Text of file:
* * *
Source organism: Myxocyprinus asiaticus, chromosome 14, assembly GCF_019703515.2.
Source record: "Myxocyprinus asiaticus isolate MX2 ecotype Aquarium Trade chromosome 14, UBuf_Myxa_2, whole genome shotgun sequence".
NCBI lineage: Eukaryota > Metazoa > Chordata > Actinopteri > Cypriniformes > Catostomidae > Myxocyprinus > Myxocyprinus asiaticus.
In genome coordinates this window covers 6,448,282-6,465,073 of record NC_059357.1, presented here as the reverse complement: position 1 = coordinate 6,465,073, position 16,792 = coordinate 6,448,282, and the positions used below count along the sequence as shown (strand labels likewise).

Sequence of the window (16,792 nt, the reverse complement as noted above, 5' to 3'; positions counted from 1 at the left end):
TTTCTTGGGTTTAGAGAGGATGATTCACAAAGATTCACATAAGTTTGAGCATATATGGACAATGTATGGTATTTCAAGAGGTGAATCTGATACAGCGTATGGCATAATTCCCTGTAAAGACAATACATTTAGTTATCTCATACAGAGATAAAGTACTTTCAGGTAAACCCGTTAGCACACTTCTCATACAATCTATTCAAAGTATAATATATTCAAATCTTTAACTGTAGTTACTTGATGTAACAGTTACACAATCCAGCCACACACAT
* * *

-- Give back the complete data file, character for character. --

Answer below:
Source organism: Myxocyprinus asiaticus, chromosome 14, assembly GCF_019703515.2.
Source record: "Myxocyprinus asiaticus isolate MX2 ecotype Aquarium Trade chromosome 14, UBuf_Myxa_2, whole genome shotgun sequence".
NCBI lineage: Eukaryota > Metazoa > Chordata > Actinopteri > Cypriniformes > Catostomidae > Myxocyprinus > Myxocyprinus asiaticus.
In genome coordinates this window covers 6,448,282-6,465,073 of record NC_059357.1, presented here as the reverse complement: position 1 = coordinate 6,465,073, position 16,792 = coordinate 6,448,282, and the positions used below count along the sequence as shown (strand labels likewise).

Sequence of the window (16,792 nt, the reverse complement as noted above, 5' to 3'; positions counted from 1 at the left end):
TTTCTTGGGTTTAGAGAGGATGATTCACAAAGATTCACATAAGTTTGAGCATATATGGACAATGTATGGTATTTCAAGAGGTGAATCTGATACAGCGTATGGCATAATTCCCTGTAAAGACAATACATTTAGTTATCTCATACAGAGATAAAGTACTTTCAGGTAAACCCGTTAGCACACTTCTCATACAATCTATTCAAAGTATAATATATTCAAATCTTTAACTGTAGTTACTTGATGTAACAGTTACACAATCCAGCCACACACAT